North Korea Sanctions Hit Global Cargo Shipping

 10 Aug 2017 10.37am

Global shipping services providers and ports in the US, Russia, Iran, Syria, and China, for example Dandong and Dalian, have been caught up in the US’s latest offensive on North Korean trade, analysis has found.

Global shipping and ports industries must step up their monitoring of North Korean cargoes accordingly to avoid being hit by sanctions, leading law firm Holman Fenwick Willan (HFW) told PTI.

Congress aimed to punish three countries for doing things the US dislikes through the Countering America's Adversaries Through Sanctions Act, signed into law on August 2, 2017.

With the move it sought to counteract Russian meddling in US elections, Ukraine and Syria and build-up of weapons including missiles by Iran and North Korea.

US President Trump must impose sanctions on people who knowingly, directly or indirectly, provide significant amounts of fuel, supplies, bunkering services or facilitate a significant transaction or transactions to operate or maintain a vessel owned by ‘designated’  or sanctioned persons tied to North Korea. 

He must also impose sanctions on persons who knowingly, directly or indirectly, insure, register, facilitate the registration of, or maintain insurance or a registration for, a vessel owned or controlled by the Government of North Korea.

Trump is in some cases required to sanction anyone who buys from or sells to North Korea, for example buyers of minerals like coal, iron or iron ore. Also impacted are suppliers of crude oil, petroleum products or LNG.

Trump is now also obliged to create and maintain a document listing global sea ports that don’t inspect North Korean ships as UN resolutions require or tranship larger amounts of cargo owned by 'designated' persons.

In the new report, Trump must analyse Pro-North-Korean activity at certain ports and airports in the US, China, Iran, Russia and Syria, including the ports of Dandong, Dalian, plus potentially any other ports in China.

This includes the Iranian ports of Abadan, Bandar-e-Abbas, Chabahar, Bandar-e-Khomeini, Bushehr Port, Asaluyeh Port, Kish, Kharg Island, Bandar-e-Lenge, Khorramshahr and the Russian ports of Nakhodka, Vanino, and Vladivostok.

Additionally, the Syrian ports of Latakia, Banias and Tartous will be scrutinized.

He will also assess how far foreign ship registers have gone to de-register any vessel owned, controlled or operated by or on behalf of the North Korean Government.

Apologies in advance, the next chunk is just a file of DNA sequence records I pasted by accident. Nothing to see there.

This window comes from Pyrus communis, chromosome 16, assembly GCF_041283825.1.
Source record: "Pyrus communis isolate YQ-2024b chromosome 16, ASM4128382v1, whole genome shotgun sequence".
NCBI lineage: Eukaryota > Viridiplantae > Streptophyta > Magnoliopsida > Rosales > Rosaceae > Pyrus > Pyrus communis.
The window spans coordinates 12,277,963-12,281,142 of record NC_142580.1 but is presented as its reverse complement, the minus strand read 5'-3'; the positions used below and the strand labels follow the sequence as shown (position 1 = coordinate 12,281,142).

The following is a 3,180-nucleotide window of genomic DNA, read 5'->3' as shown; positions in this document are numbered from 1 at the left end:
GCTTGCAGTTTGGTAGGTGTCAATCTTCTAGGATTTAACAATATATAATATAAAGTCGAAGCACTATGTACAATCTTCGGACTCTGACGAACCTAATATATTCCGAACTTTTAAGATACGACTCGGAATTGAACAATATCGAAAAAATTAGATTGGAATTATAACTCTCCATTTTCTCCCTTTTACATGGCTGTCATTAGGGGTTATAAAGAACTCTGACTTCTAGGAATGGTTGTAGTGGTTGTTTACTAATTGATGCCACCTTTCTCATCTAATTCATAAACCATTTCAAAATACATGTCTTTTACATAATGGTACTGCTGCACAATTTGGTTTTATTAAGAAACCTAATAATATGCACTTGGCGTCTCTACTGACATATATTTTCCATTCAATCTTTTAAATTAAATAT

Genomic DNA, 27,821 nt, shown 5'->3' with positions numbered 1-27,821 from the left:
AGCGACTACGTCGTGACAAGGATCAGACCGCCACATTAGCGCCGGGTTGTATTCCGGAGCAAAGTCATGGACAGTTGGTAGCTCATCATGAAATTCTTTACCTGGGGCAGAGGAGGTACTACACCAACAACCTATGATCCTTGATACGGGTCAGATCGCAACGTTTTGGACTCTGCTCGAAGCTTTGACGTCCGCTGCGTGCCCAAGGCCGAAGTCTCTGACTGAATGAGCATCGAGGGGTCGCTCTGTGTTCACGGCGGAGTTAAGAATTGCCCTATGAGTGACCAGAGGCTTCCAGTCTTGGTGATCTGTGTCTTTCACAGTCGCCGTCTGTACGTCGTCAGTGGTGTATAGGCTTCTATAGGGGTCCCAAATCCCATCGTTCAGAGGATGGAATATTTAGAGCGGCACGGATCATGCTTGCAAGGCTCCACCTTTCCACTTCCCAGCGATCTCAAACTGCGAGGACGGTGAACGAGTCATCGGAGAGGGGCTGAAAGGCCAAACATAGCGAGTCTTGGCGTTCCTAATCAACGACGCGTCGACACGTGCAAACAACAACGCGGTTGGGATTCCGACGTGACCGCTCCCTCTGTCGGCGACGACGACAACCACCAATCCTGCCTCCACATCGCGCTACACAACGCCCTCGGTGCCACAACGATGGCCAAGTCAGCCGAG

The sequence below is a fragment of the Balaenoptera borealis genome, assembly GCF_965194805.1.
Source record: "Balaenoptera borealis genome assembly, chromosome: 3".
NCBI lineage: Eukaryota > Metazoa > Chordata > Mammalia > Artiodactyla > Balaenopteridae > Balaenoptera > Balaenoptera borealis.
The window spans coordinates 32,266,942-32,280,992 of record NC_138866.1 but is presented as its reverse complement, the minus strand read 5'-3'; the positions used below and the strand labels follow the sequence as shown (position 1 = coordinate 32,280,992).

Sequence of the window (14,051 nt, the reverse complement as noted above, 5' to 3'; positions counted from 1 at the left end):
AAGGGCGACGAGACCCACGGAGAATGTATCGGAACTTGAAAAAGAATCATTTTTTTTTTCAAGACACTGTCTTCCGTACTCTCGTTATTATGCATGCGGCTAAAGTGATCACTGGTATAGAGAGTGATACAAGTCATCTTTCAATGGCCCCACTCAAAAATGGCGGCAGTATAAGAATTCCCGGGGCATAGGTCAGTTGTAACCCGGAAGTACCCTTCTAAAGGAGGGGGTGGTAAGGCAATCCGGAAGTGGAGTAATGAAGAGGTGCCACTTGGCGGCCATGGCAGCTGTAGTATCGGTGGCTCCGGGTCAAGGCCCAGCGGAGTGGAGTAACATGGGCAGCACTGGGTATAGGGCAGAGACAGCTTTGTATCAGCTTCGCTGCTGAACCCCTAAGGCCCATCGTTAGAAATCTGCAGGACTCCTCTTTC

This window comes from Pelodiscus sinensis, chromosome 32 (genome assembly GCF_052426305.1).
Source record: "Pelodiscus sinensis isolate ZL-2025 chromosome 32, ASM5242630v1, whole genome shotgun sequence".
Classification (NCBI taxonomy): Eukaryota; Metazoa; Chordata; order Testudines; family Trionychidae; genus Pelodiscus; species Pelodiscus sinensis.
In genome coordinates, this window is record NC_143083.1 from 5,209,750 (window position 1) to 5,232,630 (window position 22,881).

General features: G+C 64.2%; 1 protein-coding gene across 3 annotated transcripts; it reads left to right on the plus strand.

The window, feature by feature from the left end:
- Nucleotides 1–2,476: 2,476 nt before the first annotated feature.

His report will pinpoint vessels owned or controlled by the North Korean political group, Reconnaissance General Bureau of the Workers' Party of Korea.  

The Act also forbids North Korean ships from operating in US waters or transferring cargo in any port under US jurisdiction. 

Departmental officials in charge of the US Coast Guard, together with the Secretary of State, must maintain records of non-complying vessels in the Federal Register.

Restrictions on such ships transiting US waters do not affect the "right of innocent passage or the right of transit passage as recognized under international law".

HFW Partners Sarah Hunt, Daniel Martin, Anthony Woolich and Associate Felicity Burling in a statement said: “Ports and terminals around the world will need to monitor carefully whether vessels or cargo requesting their services have any connection with North Korea, have been designated under US or UN sanctions or are operated by persons who are so designated, and should avoid transactions or investment which involve North Korea.”

Commenting separately, British Insurer Steamship Insurance Management Service said:  “There are wide ranging sanctions against North Korean cargo and shipping, targeting particularly provision of insurance and other services to vessels owned or controlled by the North Korean Government, purchase of coal, iron or iron ore, and certain metals and minerals from North Korea, supply of petroleum products including crude oil and natural gas to North Korea, significant transactions in North Korea’s transportation, mining, energy or financial services industries, goods produced by North Korean convict or forced labour, and foreign persons employing North Korean forced labourers.”

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